Click on the post title to see my first try at making an iMovie.
The bride’s family and friends flew in from Dubai, the groom’s grandparents and family drove from Iowa and South Carolina, a grandmother came from the state of Washington, one family friend drove from St. Louis, a posse of the couple’s friends gathered from both near and far, one extended family member came from Australia, and an entire Basswood Church community was there to attend Caleb and Leah’s wedding at the Knoxville Botanical Garden. It was indeed a community affair.
While the day was monumental, the couple was focused on the marriage of their dreams, not just the wedding of their dreams. The wedding had every element of a fairy-tale occasion: a radiant princess bride, a handsome groom, a spectacular mountain backdrop, a festooned archway, nine beautiful bridesmaids with garlands in their hair, nine attractive groomsmen in blue dress-shirts and suspenders, fireworks, a photo booth, and a reception with exuberant, stomping, heart-thumping dancing on a wooden floor.
The village showed up to help and support: friends took wedding photographs, set up the tents, tables, and chairs, decorated aisles and tables, church men wrangled the sound system and organized parking, church ladies brought snacks for the bridal party and extended families. The bride and groom ignored that age-old admonition to be sequestered separately before the ceremony, instead mingling, hugging, and being present to share their joy and anticipation with all those who had come so far to celebrate with them. This decision removed layers of stress from the day and when it was finally time for the iconic walk down the aisle, both the audience and the bridal couple were relaxed and joyous.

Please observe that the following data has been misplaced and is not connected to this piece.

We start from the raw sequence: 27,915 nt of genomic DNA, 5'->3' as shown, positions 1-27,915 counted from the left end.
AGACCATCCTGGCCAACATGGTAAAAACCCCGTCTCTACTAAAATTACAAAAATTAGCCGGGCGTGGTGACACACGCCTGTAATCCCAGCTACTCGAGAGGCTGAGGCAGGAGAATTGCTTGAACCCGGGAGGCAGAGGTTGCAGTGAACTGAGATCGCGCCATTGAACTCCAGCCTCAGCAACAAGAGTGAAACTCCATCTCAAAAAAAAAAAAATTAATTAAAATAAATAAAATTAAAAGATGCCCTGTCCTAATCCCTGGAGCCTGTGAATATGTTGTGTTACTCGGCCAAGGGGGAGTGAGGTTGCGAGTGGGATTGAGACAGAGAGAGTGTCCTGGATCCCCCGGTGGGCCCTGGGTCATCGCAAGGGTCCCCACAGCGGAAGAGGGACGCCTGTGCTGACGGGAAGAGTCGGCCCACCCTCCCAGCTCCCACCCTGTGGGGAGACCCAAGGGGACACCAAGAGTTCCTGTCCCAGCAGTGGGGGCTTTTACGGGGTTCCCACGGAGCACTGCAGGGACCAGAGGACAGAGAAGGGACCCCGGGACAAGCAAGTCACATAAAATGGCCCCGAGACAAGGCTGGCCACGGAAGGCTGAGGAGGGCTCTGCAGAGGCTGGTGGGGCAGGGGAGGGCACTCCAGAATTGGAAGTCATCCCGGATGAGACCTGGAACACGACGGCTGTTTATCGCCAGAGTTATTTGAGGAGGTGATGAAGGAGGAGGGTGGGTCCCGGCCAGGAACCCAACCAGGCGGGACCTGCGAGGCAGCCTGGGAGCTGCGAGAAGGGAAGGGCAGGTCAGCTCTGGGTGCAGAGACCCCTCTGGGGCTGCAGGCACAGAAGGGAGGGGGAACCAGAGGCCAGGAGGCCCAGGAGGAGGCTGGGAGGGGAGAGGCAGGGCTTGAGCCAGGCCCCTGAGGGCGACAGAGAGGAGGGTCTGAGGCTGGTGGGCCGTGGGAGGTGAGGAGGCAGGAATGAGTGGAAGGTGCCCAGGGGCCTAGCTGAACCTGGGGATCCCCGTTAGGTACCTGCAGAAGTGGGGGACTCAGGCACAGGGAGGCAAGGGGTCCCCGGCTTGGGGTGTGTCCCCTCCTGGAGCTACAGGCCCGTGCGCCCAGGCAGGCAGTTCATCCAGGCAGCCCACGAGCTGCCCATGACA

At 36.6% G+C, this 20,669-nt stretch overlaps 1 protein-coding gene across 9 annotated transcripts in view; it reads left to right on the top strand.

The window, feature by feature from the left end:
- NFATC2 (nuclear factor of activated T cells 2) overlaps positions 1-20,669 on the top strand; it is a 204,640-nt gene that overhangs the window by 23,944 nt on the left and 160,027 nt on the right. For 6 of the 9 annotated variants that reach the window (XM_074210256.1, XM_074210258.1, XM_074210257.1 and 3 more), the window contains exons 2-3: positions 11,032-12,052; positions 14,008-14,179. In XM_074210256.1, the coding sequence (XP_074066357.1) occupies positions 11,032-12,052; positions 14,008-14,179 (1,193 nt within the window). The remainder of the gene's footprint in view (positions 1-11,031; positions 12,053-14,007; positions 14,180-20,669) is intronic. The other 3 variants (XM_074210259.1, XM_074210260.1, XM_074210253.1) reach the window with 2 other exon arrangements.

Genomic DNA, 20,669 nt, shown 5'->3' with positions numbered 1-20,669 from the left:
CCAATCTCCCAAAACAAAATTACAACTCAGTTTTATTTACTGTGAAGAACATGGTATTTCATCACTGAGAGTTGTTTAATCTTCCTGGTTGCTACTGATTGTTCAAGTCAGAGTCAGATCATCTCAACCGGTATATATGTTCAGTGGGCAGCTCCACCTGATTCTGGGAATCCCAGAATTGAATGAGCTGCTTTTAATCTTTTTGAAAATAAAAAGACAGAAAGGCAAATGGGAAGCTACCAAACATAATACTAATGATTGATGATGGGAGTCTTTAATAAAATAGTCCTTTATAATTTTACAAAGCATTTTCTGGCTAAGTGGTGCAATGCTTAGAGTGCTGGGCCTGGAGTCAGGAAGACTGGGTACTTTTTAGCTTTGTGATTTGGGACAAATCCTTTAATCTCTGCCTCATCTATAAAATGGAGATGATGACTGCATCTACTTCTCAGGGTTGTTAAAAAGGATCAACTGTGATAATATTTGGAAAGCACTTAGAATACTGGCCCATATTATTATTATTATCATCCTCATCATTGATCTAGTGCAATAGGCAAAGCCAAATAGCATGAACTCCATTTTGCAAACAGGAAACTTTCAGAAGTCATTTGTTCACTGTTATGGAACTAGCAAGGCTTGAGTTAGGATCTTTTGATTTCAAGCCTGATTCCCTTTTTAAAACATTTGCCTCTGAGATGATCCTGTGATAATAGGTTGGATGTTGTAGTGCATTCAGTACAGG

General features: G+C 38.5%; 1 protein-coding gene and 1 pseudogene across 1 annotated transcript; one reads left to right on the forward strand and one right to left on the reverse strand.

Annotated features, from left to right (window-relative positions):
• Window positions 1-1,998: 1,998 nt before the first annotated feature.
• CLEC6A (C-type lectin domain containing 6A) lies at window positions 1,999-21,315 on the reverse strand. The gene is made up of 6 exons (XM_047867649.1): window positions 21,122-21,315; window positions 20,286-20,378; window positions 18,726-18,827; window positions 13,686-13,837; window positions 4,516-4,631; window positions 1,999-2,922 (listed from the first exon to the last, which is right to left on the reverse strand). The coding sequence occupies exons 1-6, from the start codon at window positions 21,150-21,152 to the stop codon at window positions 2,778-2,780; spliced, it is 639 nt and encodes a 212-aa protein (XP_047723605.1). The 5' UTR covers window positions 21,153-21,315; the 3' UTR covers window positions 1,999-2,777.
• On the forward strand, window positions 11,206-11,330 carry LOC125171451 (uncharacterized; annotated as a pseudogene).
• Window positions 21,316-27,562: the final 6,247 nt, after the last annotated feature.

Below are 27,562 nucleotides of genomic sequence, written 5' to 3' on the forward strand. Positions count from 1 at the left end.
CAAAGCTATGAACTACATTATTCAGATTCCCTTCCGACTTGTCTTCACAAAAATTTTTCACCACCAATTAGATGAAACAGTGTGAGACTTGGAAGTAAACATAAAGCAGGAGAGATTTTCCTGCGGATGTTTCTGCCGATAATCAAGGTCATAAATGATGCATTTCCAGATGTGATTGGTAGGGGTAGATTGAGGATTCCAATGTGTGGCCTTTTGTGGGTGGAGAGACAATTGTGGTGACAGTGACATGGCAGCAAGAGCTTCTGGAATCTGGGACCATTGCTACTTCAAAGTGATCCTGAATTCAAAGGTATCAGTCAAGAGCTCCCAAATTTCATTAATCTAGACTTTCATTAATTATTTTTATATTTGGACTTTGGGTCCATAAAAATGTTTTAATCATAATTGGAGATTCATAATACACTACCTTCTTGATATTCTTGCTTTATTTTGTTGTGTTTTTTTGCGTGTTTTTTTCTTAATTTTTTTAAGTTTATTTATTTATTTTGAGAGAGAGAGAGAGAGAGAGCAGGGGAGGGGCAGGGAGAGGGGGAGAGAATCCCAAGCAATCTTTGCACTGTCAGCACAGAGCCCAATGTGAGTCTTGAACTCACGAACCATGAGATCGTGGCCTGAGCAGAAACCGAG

Caleb and Leah made a conscious decision on their engagement day to focus on building their relationship and strengthening their faith in the months leading up to the wedding. They were reasonable about spending but didn’t want to scrimp on the number of invited guests, so they stuck to a careful budget. Trader Joes was the go-to place for flowers, both the wedding and the reception took place outdoors at the botanical garden, Caleb and his friends built the wood-planked dance floor, wildflowers for the boutonnières and aisle vases were gathered at a friend’s farm (nudging aside only a few cows), bridesmaids wore cream-colored dresses of their choosing, an elaborate dessert buffet (prepared by a bride’s friend) replaced a sit-down dinner, the groom and friends created and DJed the dancing playlist, a string quartet from church played during the ceremony, the bride’s brother-in-law officiated, and wedding guests, who were willing, stayed behind to clean up.
All the time Caleb and Leah spent over the years supporting their friends, caring for their families, and contributing to their communities was given back to help create their wedding day. It was a pleasure to be present at such a loving, joyful occasion and I wish the very best for them.
The church ladies served these delicious bites to the extended family before the wedding.
Pecan pie muffins
- 1 cup firmly packed light brown sugar
- 1 cup chopped pecans
- 1/2 cup all-purpose flour
- 1/2 teaspoon baking powder
- 1/4 teaspoon salt
- 1/2 cup butter, melted
- 2 large eggs, lightly beaten
- 1 teaspoon vanilla extract
- Vegetable cooking spray
- 1/2 cup finely chopped pecans
Preheat oven to 425°.
Combine first 5 ingredients in a large bowl; make a well in center of mixture. Stir together butter and next 2 ingredients; add to brown sugar mixture, and stir just until moistened.
Coat 2 (12-cup) miniature muffin pans well with cooking spray. Place 1 tsp. finely chopped pecans in each muffin cup; spoon batter over pecans, filling almost to top. Place muffin pans on an aluminum foil-lined jelly-roll pan.
Bake at 425° for 10 to 12 minutes or until a wooden pick inserted in center comes out clean. Cool on a wire rack 2 minutes. Run a knife around edge of each cup to loosen muffins, and remove from pans.